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      GameDev.net and CRC Press have teamed up to bring a free ebook of content curated from top titles published by CRC Press. The freebook, Practices of Game Design & Indie Game Marketing, includes chapters from The Art of Game Design: A Book of Lenses, A Practical Guide to Indie Game Marketing, and An Architectural Approach to Level Design. The GameDev.net FreeBook is relevant to game designers, developers, and those interested in learning more about the challenges in game development. We know game development can be a tough discipline and business, so we picked several chapters from CRC Press titles that we thought would be of interest to you, the GameDev.net audience, in your journey to design, develop, and market your next game. The free ebook is available through CRC Press by clicking here. The Curated Books The Art of Game Design: A Book of Lenses, Second Edition, by Jesse Schell Presents 100+ sets of questions, or different lenses, for viewing a game’s design, encompassing diverse fields such as psychology, architecture, music, film, software engineering, theme park design, mathematics, anthropology, and more. Written by one of the world's top game designers, this book describes the deepest and most fundamental principles of game design, demonstrating how tactics used in board, card, and athletic games also work in video games. It provides practical instruction on creating world-class games that will be played again and again. View it here. A Practical Guide to Indie Game Marketing, by Joel Dreskin Marketing is an essential but too frequently overlooked or minimized component of the release plan for indie games. A Practical Guide to Indie Game Marketing provides you with the tools needed to build visibility and sell your indie games. With special focus on those developers with small budgets and limited staff and resources, this book is packed with tangible recommendations and techniques that you can put to use immediately. As a seasoned professional of the indie game arena, author Joel Dreskin gives you insight into practical, real-world experiences of marketing numerous successful games and also provides stories of the failures. View it here. An Architectural Approach to Level Design This is one of the first books to integrate architectural and spatial design theory with the field of level design. The book presents architectural techniques and theories for level designers to use in their own work. It connects architecture and level design in different ways that address the practical elements of how designers construct space and the experiential elements of how and why humans interact with this space. Throughout the text, readers learn skills for spatial layout, evoking emotion through gamespaces, and creating better levels through architectural theory. View it here. Learn more and download the ebook by clicking here. Did you know? GameDev.net and CRC Press also recently teamed up to bring GDNet+ Members up to a 20% discount on all CRC Press books. Learn more about this and other benefits here.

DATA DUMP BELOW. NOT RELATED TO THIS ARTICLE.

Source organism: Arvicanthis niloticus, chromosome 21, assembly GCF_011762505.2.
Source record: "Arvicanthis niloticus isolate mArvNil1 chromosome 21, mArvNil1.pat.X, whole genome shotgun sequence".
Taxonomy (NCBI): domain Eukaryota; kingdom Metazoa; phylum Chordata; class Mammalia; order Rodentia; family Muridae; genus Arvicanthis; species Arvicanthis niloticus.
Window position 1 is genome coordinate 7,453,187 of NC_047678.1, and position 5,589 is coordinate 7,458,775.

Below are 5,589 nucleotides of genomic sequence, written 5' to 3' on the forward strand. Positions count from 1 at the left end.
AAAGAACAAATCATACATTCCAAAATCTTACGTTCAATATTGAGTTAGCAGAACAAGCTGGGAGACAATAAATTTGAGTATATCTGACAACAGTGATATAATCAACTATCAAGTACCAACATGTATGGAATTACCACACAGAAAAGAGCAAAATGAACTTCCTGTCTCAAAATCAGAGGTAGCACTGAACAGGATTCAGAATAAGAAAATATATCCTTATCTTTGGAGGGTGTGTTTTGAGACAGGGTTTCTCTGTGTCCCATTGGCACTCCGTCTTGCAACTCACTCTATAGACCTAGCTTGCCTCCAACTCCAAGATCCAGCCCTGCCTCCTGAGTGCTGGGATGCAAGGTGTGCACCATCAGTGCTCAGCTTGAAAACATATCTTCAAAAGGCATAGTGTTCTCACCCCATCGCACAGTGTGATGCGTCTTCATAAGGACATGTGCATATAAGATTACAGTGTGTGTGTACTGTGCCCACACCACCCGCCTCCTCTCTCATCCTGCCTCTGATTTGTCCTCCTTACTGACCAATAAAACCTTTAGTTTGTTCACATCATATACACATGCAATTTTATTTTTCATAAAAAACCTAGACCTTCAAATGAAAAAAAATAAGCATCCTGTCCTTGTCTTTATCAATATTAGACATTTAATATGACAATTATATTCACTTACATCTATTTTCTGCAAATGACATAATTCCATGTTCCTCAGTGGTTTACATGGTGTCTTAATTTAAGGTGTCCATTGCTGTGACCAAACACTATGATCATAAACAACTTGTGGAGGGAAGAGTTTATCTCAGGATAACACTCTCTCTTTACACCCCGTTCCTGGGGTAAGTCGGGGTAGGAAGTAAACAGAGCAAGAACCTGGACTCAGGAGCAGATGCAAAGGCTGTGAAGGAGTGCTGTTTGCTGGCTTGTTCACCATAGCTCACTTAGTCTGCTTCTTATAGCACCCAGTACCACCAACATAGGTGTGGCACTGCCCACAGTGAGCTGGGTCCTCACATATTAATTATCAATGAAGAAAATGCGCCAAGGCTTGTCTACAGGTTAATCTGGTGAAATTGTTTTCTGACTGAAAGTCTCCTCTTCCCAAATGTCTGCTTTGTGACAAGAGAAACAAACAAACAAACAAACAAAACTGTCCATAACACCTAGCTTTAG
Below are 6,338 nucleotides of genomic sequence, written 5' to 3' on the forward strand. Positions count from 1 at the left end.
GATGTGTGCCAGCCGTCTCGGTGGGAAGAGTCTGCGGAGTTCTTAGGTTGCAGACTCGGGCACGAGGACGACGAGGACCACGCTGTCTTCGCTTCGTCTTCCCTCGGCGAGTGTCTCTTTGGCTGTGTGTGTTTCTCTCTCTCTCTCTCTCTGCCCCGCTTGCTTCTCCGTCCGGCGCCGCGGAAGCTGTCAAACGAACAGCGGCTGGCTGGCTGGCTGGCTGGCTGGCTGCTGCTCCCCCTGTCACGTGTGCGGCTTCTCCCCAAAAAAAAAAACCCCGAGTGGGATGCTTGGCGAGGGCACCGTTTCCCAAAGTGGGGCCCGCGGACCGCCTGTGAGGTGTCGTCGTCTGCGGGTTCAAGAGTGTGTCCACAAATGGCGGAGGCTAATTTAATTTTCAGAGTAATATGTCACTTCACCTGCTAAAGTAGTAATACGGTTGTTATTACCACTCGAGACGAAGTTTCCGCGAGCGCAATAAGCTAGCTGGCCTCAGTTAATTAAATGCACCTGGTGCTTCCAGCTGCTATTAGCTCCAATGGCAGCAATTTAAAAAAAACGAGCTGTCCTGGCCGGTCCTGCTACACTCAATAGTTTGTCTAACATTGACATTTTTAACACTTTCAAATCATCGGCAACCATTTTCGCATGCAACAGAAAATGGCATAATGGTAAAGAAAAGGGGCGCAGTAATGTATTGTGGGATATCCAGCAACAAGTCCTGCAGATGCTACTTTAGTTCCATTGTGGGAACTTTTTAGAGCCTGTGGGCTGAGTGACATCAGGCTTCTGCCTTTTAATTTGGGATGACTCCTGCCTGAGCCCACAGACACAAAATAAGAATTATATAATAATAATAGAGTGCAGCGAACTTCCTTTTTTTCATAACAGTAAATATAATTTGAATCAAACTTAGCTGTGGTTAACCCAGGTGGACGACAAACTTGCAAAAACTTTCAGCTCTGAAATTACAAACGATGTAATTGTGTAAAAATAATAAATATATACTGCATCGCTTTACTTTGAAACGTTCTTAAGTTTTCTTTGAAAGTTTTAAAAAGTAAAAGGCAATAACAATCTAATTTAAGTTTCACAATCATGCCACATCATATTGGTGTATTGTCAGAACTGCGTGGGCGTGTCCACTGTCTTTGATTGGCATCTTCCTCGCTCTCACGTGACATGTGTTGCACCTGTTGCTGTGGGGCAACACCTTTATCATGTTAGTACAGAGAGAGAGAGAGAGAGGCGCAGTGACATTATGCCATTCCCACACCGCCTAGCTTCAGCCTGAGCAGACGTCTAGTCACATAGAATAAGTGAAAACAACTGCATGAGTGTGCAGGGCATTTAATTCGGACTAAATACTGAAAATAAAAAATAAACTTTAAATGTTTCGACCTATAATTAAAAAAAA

mrhodes

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  1. Drop the Mic w/ Anne Hathaway https://t.co/jjfP2OBQVb
  2. OneDrive is the one place for everything in your life http://t.co/dSiC9i15lt
  3. Sebrena has earned the EverQuest II achievement, "90th Season Adventurer" (You've done it! But the adventure has just begun!)
  4. I think I know ....   On the 26th Microsoft put out an update that made the Windows 7 desktop work like the Windows 8 desktop.   Basically, DWM always runs.  It cannot be turned off now.  Also, the whole display is rendered with DirectX.   I have been looking into this stuff because I use Fraps to record my desktop.. but that no longer works :(   See if anything here helps http://msdn.microsoft.com/en-us/library/windows/desktop/aa969538(v=vs.85).aspx   good luck
  5. Thank you very much SiCrane... I read that and it helps a lot. I have had to reorder headers at times to make things work, and now I understand why Michael
  6. I am in the beginning stages of making a game, and I am wondering if it is best to have 1 main header that includes all my other headers, or should I only include headers needed for each module I am working on? I am asking this because I am now noticing that as my project grows any change to my 1 main header causes everything to recompile... So, any thoughts about this topic that can help ? I am thinking I should probably just include the headers needed for each class instead of including everything in each class. Please share any thoughts please... Michael